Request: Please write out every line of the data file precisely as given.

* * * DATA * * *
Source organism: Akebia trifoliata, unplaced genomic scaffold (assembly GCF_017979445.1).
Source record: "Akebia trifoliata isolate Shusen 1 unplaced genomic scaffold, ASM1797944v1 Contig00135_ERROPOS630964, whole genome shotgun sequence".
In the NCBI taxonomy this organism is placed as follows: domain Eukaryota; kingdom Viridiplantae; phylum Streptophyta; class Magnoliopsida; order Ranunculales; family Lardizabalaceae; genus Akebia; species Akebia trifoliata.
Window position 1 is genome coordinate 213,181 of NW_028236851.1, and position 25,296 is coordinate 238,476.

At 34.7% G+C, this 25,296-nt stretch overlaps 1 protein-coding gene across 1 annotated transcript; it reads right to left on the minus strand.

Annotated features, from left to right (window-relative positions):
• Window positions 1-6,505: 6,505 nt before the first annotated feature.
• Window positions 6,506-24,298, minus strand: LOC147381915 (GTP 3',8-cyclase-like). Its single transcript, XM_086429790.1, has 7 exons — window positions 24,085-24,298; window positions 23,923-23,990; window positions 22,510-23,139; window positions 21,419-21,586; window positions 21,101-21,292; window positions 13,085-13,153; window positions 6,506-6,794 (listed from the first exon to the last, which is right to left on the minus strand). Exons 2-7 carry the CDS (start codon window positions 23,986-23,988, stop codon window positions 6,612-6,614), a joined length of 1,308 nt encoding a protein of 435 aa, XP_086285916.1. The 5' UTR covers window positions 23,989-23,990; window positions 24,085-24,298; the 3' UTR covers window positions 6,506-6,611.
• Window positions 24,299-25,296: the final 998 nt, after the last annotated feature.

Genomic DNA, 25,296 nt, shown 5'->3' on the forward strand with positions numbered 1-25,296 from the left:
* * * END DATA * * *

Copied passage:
Source organism: Akebia trifoliata, unplaced genomic scaffold (assembly GCF_017979445.1).
Source record: "Akebia trifoliata isolate Shusen 1 unplaced genomic scaffold, ASM1797944v1 Contig00135_ERROPOS630964, whole genome shotgun sequence".
In the NCBI taxonomy this organism is placed as follows: domain Eukaryota; kingdom Viridiplantae; phylum Streptophyta; class Magnoliopsida; order Ranunculales; family Lardizabalaceae; genus Akebia; species Akebia trifoliata.
Window position 1 is genome coordinate 213,181 of NW_028236851.1, and position 25,296 is coordinate 238,476.

At 34.7% G+C, this 25,296-nt stretch overlaps 1 protein-coding gene across 1 annotated transcript; it reads right to left on the minus strand.

Annotated features, from left to right (window-relative positions):
• Window positions 1-6,505: 6,505 nt before the first annotated feature.
• Window positions 6,506-24,298, minus strand: LOC147381915 (GTP 3',8-cyclase-like). Its single transcript, XM_086429790.1, has 7 exons — window positions 24,085-24,298; window positions 23,923-23,990; window positions 22,510-23,139; window positions 21,419-21,586; window positions 21,101-21,292; window positions 13,085-13,153; window positions 6,506-6,794 (listed from the first exon to the last, which is right to left on the minus strand). Exons 2-7 carry the CDS (start codon window positions 23,986-23,988, stop codon window positions 6,612-6,614), a joined length of 1,308 nt encoding a protein of 435 aa, XP_086285916.1. The 5' UTR covers window positions 23,989-23,990; window positions 24,085-24,298; the 3' UTR covers window positions 6,506-6,611.
• Window positions 24,299-25,296: the final 998 nt, after the last annotated feature.

Genomic DNA, 25,296 nt, shown 5'->3' on the forward strand with positions numbered 1-25,296 from the left: